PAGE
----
“I have learned that my image, my reflection, does not belong to me.” My body It is the book of essays in which he explores the business of the image, what he gained and lost by choosing that way of life.
By: Jazmín Gómez Fleitas
The book just came out this November in the English language “My Body”, but before its publication, Emily had published an essay entitled “Buying Myself Back” (something like “Buying myself back”) that was a success on the platform of The Cut, the most read article of the year, and thanks to which he secured his literary contract.
In that essay, he commented that he had seen photos and images of him bought, sold and shared without his consent, even referring to the case of a photographer whom he accused of sexual assault in 2012, at the age of 20.
In the book now available -and that was sold out in presale in its digital version on Amazon- Emily also explained in detail that in the video of Blurred Lines – Strongly criticized for its sexist content – of the singer Robin Thicke, the singer played it in the middle of filming. He groped her bare breasts from behind. The recording was stopped to give him the opportunity to resume it at another time, but that the singer only gave him a timid apology, as not fully understanding why he should give it, and that he was drunk.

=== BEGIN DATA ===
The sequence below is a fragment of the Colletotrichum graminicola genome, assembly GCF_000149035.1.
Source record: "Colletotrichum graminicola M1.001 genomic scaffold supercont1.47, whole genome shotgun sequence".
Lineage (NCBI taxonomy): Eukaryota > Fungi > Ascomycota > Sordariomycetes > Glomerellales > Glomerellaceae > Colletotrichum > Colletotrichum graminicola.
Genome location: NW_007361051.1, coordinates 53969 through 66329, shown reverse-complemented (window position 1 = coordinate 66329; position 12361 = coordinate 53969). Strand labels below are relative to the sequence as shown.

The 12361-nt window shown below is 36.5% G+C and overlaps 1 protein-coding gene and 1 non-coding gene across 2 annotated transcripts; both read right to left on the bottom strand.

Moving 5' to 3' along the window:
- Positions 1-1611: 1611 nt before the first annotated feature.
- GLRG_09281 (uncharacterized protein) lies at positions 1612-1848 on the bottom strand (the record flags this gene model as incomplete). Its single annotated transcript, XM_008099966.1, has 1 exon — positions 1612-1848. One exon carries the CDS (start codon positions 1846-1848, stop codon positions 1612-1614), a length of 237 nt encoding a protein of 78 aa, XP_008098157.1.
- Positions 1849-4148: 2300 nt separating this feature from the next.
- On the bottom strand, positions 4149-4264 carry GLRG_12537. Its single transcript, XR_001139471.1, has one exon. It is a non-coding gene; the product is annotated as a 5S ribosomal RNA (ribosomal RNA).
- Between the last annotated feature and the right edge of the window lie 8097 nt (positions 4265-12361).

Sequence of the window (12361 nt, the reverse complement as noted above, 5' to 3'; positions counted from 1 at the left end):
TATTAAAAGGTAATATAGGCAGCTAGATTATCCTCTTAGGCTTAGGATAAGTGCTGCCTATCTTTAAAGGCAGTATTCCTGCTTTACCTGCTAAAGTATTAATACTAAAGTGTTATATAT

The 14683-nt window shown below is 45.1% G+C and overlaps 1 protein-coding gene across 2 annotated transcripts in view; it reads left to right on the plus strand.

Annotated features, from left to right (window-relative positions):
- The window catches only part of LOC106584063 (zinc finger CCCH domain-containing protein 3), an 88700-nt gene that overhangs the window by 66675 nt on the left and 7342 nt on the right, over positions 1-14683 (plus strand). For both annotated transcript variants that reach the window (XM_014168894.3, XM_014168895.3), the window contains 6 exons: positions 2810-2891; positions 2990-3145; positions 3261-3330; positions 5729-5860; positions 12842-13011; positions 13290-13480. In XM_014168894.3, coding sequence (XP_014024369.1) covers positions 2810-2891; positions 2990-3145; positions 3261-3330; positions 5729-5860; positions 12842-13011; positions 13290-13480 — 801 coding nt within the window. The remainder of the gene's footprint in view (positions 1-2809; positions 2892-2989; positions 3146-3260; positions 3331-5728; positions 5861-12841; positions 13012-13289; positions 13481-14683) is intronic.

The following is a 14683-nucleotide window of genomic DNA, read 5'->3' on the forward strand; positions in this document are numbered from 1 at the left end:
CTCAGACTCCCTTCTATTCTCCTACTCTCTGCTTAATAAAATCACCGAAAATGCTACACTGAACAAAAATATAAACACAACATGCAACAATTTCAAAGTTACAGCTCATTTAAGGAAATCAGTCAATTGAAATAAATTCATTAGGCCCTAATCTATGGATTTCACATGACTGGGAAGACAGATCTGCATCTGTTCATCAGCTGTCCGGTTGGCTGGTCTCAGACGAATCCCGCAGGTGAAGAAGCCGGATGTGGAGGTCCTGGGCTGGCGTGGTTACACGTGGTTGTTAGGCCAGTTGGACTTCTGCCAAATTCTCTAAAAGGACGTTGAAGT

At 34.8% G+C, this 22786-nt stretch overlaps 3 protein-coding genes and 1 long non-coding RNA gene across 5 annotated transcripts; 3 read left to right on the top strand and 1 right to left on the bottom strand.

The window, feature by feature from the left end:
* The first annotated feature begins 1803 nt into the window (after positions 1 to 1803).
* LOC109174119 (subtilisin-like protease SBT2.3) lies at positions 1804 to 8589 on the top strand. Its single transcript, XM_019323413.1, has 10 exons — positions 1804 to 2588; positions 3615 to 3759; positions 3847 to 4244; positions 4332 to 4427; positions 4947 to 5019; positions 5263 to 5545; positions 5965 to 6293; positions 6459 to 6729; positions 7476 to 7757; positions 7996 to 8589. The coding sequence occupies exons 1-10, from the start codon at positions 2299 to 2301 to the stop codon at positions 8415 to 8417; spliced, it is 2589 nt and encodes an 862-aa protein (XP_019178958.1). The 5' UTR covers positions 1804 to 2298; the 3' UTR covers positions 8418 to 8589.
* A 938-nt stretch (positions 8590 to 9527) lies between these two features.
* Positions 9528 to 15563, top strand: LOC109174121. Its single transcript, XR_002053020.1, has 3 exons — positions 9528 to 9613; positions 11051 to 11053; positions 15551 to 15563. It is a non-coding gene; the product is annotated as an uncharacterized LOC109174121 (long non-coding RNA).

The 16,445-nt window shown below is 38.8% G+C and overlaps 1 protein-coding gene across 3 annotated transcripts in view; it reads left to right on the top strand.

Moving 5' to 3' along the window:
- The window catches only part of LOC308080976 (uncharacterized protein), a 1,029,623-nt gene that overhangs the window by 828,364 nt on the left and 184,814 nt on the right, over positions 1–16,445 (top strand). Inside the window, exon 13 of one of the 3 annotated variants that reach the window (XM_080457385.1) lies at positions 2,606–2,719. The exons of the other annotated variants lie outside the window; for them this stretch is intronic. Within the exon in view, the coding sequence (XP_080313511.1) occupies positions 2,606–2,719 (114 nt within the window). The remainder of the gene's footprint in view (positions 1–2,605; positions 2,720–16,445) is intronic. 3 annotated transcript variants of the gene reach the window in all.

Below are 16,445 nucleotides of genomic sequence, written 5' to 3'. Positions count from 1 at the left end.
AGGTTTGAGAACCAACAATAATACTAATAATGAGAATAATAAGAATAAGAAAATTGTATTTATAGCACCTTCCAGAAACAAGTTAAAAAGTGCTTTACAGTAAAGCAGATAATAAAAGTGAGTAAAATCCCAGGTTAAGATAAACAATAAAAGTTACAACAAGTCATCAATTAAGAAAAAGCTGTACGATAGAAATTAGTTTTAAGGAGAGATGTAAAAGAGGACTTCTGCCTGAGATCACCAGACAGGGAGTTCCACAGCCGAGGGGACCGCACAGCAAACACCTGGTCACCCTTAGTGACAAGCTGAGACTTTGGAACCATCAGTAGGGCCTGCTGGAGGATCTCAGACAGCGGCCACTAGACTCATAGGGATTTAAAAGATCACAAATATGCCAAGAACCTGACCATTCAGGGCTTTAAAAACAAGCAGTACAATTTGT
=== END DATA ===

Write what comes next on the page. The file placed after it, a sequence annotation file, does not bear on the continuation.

“I felt naked for the first time that day,” says Ratajkowski. I pushed my chin forward and shrugged, avoiding eye contact, feeling the heat of humiliation pump through my body. I did not react. Not like I should have. It was just the hired mannequin. With that one gesture, Robin Thicke reminded everyone on set that women weren’t really in charge. I had no real power like the naked girl who danced in his music video, “he said in an interview for the New York Times.
Although that video took her to fame, she comments that it did not measure the job she was accepting at the time. How does this introspection about work that would only be temporary but became that of a whole decade reach everyone?
In another interview, she explained that she began writing to discover how she felt when she was taking care of her sick mother, as a kind of therapy to collect her thoughts and ideas. Out of all this exploration came the first essays, the one that he dared to publish, and all the other reflections that now make up his book.
“This is not a book in which I want to annul the men I have known in my life (…) This is a book about capitalism. I just have one specific asset that I commercialized, and I think most women do. “